IMD _Institute of Media and Design

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ARCHITECTURAL DESIGN | Bachelor thesis project | Rhoen Flight

The Wasserkuppe is 950 m high and the highest mountain in both Hessen and the Rhoen region. The Wasserkuppe is historically significant most of all in association with the invention of gliding at the beginning of the 20th century and also on account of its strategic position in the Cold War era. Current types of flying sports like para-gliding and hang-gliding also make the Wasserkuppe a special place between heaven and earth.

The task is to design a central building concerning the subject of flying, which lies in the airfield's vicinity and shall allow a panorama over the Rhone region and Hessen's mountainous countryside. A wide-spanning hall has to be planned, which offers space for changing exhibitions and an auditorium for lectures, a "media laboratory" for developers and visitors, as well as a cafeteria and a check-in counter for sightseeing flights and parachute jumping. An open-air stadium for flying events can also be provided on the hall's roof, depending upon the design. The construction shall be devised in relation to the surrounding landscape and reflect the subject of flying. Spatial perception that will be changed by mobility is the starting point for design considerations.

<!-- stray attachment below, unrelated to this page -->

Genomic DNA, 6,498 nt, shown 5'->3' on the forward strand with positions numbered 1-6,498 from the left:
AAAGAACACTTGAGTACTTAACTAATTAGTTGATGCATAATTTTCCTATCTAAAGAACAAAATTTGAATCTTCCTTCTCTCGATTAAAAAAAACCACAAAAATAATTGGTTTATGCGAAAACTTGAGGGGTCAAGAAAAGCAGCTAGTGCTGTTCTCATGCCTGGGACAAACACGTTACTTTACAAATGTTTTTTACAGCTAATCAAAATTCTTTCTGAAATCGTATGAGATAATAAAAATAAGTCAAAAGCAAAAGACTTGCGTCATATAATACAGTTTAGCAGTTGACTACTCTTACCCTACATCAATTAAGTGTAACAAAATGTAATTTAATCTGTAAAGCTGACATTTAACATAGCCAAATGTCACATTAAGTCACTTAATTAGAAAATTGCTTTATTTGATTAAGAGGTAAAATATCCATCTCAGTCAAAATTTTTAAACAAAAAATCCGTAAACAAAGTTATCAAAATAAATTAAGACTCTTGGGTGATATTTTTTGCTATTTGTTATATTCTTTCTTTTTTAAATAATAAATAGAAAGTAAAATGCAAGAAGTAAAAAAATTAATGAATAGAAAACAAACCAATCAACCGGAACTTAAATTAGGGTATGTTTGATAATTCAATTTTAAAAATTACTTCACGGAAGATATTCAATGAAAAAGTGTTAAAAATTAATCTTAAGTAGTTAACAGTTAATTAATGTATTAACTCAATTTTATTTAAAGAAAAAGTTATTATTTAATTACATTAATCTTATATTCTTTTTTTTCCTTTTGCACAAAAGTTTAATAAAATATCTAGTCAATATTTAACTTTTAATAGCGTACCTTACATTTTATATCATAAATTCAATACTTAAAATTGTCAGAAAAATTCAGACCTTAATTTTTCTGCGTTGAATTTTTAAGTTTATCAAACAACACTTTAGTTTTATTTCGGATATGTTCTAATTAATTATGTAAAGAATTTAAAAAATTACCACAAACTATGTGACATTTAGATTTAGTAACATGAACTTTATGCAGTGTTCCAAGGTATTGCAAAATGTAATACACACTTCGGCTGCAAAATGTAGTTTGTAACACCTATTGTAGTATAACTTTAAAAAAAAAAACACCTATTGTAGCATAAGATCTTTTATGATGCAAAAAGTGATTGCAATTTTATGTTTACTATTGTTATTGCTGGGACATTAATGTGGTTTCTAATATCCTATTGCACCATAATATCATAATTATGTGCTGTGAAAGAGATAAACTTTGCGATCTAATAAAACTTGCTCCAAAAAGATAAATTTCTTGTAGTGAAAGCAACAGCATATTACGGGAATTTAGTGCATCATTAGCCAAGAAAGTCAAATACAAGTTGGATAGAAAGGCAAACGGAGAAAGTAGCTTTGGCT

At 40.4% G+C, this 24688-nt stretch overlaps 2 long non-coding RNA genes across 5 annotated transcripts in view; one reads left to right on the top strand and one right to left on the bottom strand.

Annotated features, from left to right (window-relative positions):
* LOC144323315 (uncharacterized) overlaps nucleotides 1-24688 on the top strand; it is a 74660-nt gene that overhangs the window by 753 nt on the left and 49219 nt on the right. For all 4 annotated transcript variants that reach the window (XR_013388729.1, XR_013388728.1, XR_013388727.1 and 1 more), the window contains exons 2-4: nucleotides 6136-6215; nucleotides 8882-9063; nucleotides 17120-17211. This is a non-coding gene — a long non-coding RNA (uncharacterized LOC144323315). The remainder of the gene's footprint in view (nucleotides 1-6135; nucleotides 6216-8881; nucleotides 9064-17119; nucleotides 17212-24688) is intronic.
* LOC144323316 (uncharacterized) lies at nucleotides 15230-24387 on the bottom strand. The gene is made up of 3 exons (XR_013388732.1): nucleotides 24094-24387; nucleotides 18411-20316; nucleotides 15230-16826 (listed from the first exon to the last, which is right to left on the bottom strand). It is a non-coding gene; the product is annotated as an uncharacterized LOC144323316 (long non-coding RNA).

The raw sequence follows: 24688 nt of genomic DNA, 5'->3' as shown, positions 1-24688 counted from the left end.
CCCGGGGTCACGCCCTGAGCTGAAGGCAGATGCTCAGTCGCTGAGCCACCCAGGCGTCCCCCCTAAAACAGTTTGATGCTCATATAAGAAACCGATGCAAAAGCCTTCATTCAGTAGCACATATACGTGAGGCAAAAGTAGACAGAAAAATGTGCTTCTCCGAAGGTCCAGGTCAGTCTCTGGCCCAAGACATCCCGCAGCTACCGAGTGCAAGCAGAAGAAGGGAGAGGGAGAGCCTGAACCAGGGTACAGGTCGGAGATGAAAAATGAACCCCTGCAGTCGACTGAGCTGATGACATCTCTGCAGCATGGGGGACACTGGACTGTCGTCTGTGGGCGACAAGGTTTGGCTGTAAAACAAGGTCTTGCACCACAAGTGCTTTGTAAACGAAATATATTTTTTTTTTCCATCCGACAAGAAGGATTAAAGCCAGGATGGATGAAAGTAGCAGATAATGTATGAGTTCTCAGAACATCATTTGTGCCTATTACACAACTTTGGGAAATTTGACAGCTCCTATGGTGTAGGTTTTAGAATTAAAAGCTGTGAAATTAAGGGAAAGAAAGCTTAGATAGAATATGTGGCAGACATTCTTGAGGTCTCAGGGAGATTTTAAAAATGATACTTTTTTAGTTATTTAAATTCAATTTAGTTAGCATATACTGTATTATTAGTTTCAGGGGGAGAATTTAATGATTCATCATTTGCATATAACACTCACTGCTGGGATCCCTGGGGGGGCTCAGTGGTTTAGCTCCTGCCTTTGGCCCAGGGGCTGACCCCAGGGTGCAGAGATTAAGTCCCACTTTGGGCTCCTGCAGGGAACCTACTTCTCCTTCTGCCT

László Moholy-Nagy, who taught at the Bauhaus, characterized the pictorial description of "spatial fluidity" in flight when civil aviation began in the middle of the 1920s: this was a pictorial description that is being taken up again seventy years later in "liquid design" under the pressure of digital technologies. "The limits become liquid and the space is recorded in flight: there is an enormous number of relationships. The aircraft has a special task in this association: new views emerge when looking out of the airplane, as well as from the depth to the height. However, the most essential point for us is the view from the aircraft and the full spatial experience because it overshadows all previous architectural ideas." Moholy-Nagy complained about an architecture of relations, starting from the new spatial experiences with modern means of transport: "One formerly created closed bodies from visible, measurable, well-proportioned building dimensions which one called spatial design; present spatial experiences are based on the inflow and outflow of spatial relationships which simultaneously penetrate the often invisible effects of powerful relationships from inside and outside, as well as from above and below, which are given in the materials."

Cooperation project with the Institute for theory and design in architecture

Supported by the HAWK-Hildesheim and ALPHACAM-Schorndorf

In Coopeartion with: Prof. Dr. Joachim Krausse, Prof. Michael Szyszkowitz and Bernd Ax
Directed by: Prof. Matthias Karch with Dr. Carolin Höfler